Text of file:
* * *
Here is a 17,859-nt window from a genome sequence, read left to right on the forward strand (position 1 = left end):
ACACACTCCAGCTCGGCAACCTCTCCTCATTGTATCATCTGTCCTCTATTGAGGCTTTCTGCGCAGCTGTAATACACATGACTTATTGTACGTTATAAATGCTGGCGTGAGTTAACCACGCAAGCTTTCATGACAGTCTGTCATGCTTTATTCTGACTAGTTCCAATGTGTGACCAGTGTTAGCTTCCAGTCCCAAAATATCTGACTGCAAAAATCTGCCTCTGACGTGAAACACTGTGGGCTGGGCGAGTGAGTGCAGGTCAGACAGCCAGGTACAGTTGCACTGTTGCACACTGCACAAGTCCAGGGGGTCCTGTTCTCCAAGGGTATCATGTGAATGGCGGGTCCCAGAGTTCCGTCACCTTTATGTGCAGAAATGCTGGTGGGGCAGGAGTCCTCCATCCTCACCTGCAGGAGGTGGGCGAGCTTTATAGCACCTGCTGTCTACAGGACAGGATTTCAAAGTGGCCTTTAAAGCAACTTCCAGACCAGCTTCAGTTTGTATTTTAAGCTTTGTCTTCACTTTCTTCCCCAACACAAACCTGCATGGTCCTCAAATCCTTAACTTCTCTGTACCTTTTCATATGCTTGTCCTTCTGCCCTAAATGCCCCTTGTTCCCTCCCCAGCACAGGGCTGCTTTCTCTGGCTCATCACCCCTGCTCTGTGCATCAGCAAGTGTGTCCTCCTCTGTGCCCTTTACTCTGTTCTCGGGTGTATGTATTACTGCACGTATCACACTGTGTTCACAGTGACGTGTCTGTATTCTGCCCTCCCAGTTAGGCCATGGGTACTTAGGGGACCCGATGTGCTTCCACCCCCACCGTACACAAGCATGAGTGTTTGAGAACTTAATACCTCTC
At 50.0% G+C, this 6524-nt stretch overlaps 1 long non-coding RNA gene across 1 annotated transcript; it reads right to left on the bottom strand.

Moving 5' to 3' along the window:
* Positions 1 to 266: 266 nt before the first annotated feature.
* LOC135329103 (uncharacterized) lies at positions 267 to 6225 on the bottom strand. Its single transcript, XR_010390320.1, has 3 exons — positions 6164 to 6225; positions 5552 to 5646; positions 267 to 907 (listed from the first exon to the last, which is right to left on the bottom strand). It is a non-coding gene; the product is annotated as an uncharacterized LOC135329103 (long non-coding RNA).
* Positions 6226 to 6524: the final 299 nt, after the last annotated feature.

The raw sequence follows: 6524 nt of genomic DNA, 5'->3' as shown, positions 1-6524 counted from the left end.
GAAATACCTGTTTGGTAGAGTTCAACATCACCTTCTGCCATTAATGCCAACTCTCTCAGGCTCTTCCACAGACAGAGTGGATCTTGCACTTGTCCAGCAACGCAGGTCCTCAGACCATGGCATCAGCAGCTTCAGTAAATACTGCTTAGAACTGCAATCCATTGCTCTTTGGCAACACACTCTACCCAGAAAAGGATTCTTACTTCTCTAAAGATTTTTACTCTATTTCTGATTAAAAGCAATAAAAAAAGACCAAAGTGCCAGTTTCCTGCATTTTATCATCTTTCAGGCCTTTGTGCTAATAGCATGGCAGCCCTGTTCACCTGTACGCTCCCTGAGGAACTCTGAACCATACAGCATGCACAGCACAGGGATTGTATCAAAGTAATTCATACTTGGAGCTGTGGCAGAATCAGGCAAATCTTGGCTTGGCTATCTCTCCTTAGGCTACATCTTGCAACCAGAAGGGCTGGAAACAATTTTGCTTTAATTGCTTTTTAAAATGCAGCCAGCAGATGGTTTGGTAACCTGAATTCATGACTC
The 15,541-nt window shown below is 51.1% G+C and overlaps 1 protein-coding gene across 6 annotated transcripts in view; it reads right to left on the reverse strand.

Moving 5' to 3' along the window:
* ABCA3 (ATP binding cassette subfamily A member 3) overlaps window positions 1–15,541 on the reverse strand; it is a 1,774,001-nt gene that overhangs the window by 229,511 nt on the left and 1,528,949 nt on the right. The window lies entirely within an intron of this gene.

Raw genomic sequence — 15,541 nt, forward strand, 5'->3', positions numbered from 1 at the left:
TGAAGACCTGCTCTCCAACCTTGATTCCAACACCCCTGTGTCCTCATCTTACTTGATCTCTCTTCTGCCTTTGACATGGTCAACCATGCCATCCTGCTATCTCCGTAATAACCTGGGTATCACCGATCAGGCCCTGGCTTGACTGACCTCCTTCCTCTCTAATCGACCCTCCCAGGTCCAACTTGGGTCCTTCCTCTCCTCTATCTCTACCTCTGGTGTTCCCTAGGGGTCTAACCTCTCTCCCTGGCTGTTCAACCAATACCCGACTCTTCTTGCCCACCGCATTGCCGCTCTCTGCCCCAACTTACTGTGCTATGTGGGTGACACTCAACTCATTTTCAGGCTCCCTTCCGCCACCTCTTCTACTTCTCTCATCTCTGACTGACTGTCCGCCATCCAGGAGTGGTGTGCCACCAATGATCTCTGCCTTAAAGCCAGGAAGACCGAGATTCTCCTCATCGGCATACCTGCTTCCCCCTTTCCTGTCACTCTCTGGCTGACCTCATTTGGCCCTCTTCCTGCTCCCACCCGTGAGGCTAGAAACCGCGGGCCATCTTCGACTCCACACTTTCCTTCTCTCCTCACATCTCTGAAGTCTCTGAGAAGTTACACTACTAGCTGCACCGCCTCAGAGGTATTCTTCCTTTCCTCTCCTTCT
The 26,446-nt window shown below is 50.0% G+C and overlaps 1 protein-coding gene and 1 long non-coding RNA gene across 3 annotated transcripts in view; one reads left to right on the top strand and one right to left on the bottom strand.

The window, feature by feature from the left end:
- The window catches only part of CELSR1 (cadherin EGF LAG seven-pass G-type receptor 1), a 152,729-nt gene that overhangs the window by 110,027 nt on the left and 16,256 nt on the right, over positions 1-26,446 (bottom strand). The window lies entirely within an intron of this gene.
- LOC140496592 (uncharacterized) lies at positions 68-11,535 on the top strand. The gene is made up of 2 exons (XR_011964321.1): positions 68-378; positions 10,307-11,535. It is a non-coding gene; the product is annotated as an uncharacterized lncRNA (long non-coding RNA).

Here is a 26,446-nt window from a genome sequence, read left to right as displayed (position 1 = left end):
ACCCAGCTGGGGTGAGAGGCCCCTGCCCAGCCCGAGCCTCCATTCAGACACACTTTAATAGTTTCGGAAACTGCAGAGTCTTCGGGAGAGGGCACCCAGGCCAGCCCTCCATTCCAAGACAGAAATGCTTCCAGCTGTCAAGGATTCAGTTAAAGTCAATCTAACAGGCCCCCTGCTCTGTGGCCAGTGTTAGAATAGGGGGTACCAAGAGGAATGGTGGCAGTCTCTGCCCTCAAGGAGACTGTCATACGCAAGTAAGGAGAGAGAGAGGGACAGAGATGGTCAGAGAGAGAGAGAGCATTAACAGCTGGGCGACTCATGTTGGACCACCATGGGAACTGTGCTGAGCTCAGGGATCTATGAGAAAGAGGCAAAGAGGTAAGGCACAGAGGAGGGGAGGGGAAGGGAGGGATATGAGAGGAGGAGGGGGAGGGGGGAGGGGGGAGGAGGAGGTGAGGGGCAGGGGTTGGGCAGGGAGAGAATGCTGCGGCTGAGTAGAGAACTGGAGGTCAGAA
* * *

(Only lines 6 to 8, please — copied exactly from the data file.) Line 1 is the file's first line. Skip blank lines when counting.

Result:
* LOC135329103 (uncharacterized) lies at positions 267 to 6225 on the bottom strand. Its single transcript, XR_010390320.1, has 3 exons — positions 6164 to 6225; positions 5552 to 5646; positions 267 to 907 (listed from the first exon to the last, which is right to left on the bottom strand). It is a non-coding gene; the product is annotated as an uncharacterized LOC135329103 (long non-coding RNA).
* Positions 6226 to 6524: the final 299 nt, after the last annotated feature.

The raw sequence follows: 6524 nt of genomic DNA, 5'->3' as shown, positions 1-6524 counted from the left end.